For Shirly Pinto, the race begins when the alarm goes off. From the moment I wake up, it's rush, rush, rush, says Pinto, a postdoctoral fellow in Jeffrey Friedman's lab. Before she heads off to work, Pinto has to make breakfast, pack lunch, and get her two kids ready for the day. It's a madhouse, she says. Pinto then drops one off at school, grabs a cup of coffee, and deposits the other in the day-care center at Rockefeller University—a service that, she says, has really saved her life.
When Pinto steps up to the bench, the clock is ticking. I have to get as much done as I possibly can in the limited hours I have, she says. She sets up her experiments and collects data before she leaves to pick up the kids. Happily, her husband, a surgeon with an even tighter schedule, cooks dinner. If it wasn't for my husband, we'd eat cereal every night, says Pinto. After the meal, she bathes the kids and puts them to bed, and then she takes care of the e-mail and data analyses she didn't have time for at work.
The next morning she starts all over again. But Pinto says it's worth the effort. She finds lab work creative, exciting, and even therapeutic. It really takes my mind off everything, she says. Working with your hands, you get into the groove of an experiment and don't think about anything else. And at the end of the day, there's data.
Well, not always. Sometimes you go for months with nothing to show for yourself, says Pinto. But somehow you go on. Pinto muddles through by remaining positive during the dead times and by trying to figure out how to get around the problem when things don't go well. You have to have good instincts, says Pinto—an ability to switch gears when one approach is not yielding results. Jeff is really good at that, she says, and I think we have all tried to learn that from him.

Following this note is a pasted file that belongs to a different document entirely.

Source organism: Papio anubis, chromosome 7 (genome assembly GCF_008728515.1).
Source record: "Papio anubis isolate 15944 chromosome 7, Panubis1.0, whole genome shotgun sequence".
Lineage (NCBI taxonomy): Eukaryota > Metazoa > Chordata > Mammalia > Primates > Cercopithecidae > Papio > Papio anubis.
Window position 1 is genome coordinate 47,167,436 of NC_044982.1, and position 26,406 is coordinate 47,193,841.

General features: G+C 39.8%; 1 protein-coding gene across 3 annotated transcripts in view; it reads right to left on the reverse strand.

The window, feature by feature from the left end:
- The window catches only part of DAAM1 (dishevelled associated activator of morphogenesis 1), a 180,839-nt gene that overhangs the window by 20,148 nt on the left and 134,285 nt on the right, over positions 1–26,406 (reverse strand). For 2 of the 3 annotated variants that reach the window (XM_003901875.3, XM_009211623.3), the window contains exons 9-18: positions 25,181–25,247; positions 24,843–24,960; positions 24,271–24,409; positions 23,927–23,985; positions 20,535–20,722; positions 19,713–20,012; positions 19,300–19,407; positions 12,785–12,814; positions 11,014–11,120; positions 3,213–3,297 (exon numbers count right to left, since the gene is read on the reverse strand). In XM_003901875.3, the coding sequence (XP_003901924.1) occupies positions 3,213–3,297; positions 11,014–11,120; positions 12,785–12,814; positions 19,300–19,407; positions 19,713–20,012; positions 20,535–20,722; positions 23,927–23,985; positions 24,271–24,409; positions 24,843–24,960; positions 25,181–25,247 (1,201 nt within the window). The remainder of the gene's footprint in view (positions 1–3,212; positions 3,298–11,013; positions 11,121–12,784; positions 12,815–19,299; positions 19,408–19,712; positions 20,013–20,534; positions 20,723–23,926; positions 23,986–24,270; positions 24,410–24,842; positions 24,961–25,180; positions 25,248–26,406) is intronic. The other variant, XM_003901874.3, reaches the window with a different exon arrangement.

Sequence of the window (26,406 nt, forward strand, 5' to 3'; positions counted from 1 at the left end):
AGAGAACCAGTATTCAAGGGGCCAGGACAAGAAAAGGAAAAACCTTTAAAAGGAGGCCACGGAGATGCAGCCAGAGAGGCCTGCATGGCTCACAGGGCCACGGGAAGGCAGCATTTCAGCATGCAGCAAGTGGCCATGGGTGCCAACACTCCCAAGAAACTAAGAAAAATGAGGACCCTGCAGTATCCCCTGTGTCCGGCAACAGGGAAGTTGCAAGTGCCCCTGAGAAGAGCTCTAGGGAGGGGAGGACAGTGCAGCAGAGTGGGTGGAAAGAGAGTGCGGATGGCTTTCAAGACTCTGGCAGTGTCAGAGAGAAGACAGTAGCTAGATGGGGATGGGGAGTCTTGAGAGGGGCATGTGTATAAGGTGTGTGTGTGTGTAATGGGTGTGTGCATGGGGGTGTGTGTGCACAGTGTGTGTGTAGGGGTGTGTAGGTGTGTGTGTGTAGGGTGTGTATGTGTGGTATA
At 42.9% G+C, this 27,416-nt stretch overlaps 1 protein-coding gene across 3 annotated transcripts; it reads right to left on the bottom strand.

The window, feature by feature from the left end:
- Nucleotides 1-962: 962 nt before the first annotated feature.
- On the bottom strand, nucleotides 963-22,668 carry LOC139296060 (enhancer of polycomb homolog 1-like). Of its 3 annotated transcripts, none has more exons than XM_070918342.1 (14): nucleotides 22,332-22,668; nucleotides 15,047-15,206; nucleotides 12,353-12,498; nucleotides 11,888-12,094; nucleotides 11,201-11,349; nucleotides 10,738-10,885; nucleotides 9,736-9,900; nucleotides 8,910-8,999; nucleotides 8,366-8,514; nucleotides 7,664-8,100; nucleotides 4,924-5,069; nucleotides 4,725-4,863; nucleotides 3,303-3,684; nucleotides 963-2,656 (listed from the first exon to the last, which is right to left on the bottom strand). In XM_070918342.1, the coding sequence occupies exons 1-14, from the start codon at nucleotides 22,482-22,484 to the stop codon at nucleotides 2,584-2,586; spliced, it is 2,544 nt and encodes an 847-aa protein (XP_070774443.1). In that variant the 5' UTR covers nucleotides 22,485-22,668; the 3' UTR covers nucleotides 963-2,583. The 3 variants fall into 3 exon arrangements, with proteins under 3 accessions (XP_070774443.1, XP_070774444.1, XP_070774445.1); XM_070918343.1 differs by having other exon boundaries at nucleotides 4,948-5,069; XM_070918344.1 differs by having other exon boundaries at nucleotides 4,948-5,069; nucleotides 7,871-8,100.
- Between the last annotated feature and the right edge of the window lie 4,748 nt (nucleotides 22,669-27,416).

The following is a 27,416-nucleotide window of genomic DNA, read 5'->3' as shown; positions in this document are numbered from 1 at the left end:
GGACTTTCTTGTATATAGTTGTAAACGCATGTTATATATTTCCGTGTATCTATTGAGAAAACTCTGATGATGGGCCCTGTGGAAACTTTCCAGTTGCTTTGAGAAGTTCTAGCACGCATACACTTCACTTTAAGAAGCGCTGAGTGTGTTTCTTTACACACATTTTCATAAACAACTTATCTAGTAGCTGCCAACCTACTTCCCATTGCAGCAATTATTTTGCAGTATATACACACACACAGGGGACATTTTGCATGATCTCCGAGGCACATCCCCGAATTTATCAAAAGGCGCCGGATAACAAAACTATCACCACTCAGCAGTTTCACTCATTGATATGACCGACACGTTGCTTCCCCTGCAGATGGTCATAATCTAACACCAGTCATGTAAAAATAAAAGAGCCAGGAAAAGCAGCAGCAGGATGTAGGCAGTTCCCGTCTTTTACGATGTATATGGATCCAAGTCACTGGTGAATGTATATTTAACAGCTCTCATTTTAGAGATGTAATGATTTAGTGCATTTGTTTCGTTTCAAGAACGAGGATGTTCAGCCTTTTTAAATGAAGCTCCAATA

Pinto came to Rockefeller University from the Cold Spring Harbor Laboratory, where she was working on her doctorate with geneticist Tim Tully. In the Tully lab, Pinto identified and studied a gene involved in learning and memory in the fruit fly Drosophila. As it happens, the gene also turned out to be involved in the coordination of events that take place when a cell divides. This unexpected finding led Pinto to appreciate the need to remain intellectually flexible. You can never predict what will happen, she says. Instead of sticking with your preformed ideas about the way things should be, you have to be ready to go wherever the biology takes you.
Friedman, she says, follows the same philosophy. Jeff is extraordinarily open-minded about new ideas, a quality that Pinto says makes him an amazing scientist. Friedman's willingness to move in new directions allowed Pinto to pursue a different sort of project—applying what she had learned in the fly lab to her studies of the weight-regulating hormone leptin.
When flies and other animals lay down memories, their brains get rewired. The connections between some neurons get shored up, while others are pared down. What Pinto learned in Friedman's lab is that leptin does the same thing. In mice that are obese because they lack leptin, the hormone rapidly rewires the brain, strengthening connections in neural circuits that suppress appetite and pruning connections in circuits that promote eating.
Pinto plans to continue her studies at Merck, a pharmaceutical company that is developing drugs to combat obesity. She was impressed by how the Merck scientists work together as a team. Working for a large corporation would also relieve Pinto of the need to write grants—a process she says can be very time-consuming—and leave her with more time to design experiments. It seems suited for my lifestyle, says Pinto.
She'll miss the Friedman lab, of course. Jeff has attracted a lot of good people. And I have really good friends in the lab. But with Merck in nearby New Jersey, at least she'll get to stay near New York. It's the best city in the world, says Pinto, who—in her spare time—enjoys taking the kids to the playgrounds in Central Park and training for the New York City marathon by running along the East River. I visited here with my family when I was in high school, says Pinto, who was born in Israel. And I knew that this is where I wanted to be.
© 2013 Howard Hughes Medical Institute. A philanthropy serving society through biomedical research and science education.